It is my favorite song. Sung beautifully by Miranda Lambert. It is about a 20 something (she must be young) who is trying to find herself and goes to her childhood home. Well I'm not 20 anything, I found myself a long time ago, but for some reason as I plan my next move to our 8th residence in a 24 year marriage, I get a little nostalgic. This is the house my kids will most remember. But it is the house that "built" me I lovingly remember.
I spent my preschool and elementary years in Clinton, Iowa. By the time we moved I was entering high school and was the only child at home. So the house in Clinton that was full of family is the one I pine for. It is a gorgeous English Tudor sitting on a large hill with views of the Mississippi River. It was once a retreat for an order of monks which explains the cross mowed into the lawn. It sat on an acre of property, most of it woods, and had a beautiful stone patio, an enormous screened in porch and a balcony from my parents room. The wood was heavy and dark, and every room had built in closets, dressers and shelves. The windows are were all leaded glass and there were 2 huge picture windows. In the spring there were dozens of lilac trees and bushes of peonies. In the summer we would have thousands of monarch butterflies and in the fall we would collect hedge apples and pine cones.
Christmas was magical. My dad would string the big Charlie Brown bulbs all over the hedges and when the snow would fall they would glow in bursts of color. Our huge tree would proudly stand at the living room picture window. We would have cut it down ourselves and decorated with the dozens of family ornaments and tossed tinsel all over it. I never thought to look for the Christmas presents hidden on the screened in porch, but many years later I learned that was my mom's favorite place to hide them.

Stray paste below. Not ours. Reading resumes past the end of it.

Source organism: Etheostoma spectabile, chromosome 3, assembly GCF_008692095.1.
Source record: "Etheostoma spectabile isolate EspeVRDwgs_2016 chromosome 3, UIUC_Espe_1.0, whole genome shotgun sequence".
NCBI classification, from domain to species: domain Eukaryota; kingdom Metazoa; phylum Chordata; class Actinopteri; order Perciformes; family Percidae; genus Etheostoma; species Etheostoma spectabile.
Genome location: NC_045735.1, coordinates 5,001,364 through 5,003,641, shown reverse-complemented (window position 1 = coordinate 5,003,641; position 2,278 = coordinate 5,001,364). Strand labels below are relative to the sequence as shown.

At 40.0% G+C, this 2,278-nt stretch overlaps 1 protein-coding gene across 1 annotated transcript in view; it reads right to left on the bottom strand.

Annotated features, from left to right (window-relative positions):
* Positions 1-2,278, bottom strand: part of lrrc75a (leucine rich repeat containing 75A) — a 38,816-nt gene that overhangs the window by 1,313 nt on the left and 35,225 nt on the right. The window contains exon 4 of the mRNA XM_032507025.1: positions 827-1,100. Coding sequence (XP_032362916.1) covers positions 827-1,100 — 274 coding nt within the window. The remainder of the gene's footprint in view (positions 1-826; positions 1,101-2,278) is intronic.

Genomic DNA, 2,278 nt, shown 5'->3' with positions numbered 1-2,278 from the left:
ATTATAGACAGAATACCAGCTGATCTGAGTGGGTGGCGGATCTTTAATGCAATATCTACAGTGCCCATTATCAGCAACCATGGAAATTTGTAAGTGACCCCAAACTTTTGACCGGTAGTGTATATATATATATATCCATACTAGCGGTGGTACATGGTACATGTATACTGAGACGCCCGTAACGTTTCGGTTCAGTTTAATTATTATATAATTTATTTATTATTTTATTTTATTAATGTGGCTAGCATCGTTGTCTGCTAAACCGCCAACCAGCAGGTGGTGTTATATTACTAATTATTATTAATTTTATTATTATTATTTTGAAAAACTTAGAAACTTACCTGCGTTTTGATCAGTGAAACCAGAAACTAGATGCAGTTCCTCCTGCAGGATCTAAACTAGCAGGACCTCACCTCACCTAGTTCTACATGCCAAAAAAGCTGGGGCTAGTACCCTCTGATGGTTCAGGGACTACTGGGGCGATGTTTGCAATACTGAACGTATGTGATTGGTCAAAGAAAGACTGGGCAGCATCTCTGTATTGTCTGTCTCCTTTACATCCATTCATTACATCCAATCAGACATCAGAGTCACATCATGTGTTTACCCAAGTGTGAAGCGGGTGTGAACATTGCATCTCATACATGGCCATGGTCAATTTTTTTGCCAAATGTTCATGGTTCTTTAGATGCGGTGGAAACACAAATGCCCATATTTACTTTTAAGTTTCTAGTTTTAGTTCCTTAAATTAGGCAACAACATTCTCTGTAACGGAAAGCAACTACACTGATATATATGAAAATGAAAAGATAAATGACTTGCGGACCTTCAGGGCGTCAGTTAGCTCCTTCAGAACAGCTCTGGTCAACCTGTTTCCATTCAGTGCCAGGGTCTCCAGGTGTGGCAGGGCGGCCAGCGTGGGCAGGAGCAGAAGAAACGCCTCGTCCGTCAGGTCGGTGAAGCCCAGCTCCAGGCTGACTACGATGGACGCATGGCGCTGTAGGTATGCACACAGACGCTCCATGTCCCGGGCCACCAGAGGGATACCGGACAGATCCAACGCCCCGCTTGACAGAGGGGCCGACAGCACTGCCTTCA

Of course the house had a basement, and a pit in the garage that my brothers used to learn to work on their cars. And my favorite spot was the breakfast room with its octagonal shape and all the leaded windows. No one could come in either driveway without being seen. My last bedroom (I had to wait until the older sisters went to college), had a wall of windows that looked out over the river. It was such a magical place. I have the photographs and the memories, and this time of year makes me think of a particular cooking memory. In the Betty Crocker cooky cookbook that is falling apart, are the many recipes we made. I blogged about it before and decided that it was the perfect time to make Pumpkin Cookies. These are the cookies I made on September 24, 1976. The note next to the recipe says "couldn't go skating". It was a sad day. Every fall we had a roller skating party and it was the one night a year a 7th grade girl (in 1976) could hold hands to a Shawn Cassidy song and roller skate a memory. But alas, I didn't clean my room, and the meanest mom in the entire world made me stay home. She probably launched my love of baking and journaling through recipes. I remember the night clearly. It is, after these many years, a very happy memory. Needless to say I couldn't make the recipe as it is written, so here it is with my changes.
1½ cups brown sugar
½ shortening (I'm using butter)
1¾ canned pumpkin (this is one, 15oz. can)
2¾ cups flour
1 T baking soda
1 tea cinnamon
½ tea nutmeg
½ tea salt
¼ tea ginger
1 teaspoon vanilla (this is my addition)
1 cup raisins (yuck!) (I'm using 1 ½ cups mini chocolate chips)
1 cup chopped pecans (I am using walnuts)
Okay, my changes. Shortening does make a really soft cookie, but butter just tastes better. And I think raisins are yucky in a cookie, so chocolate chips, perfect replacement. The recipe says the cookies can be iced with a thin butter icing. Would you ice a chocolate chip cookie? I mean, the recipes are very similar. I say enjoy the pumpkin! This recipe makes about 6 dozen and they do not spread, so you can really cram them on the baking sheets.
So, what are ya waiting for? Get in there and bake!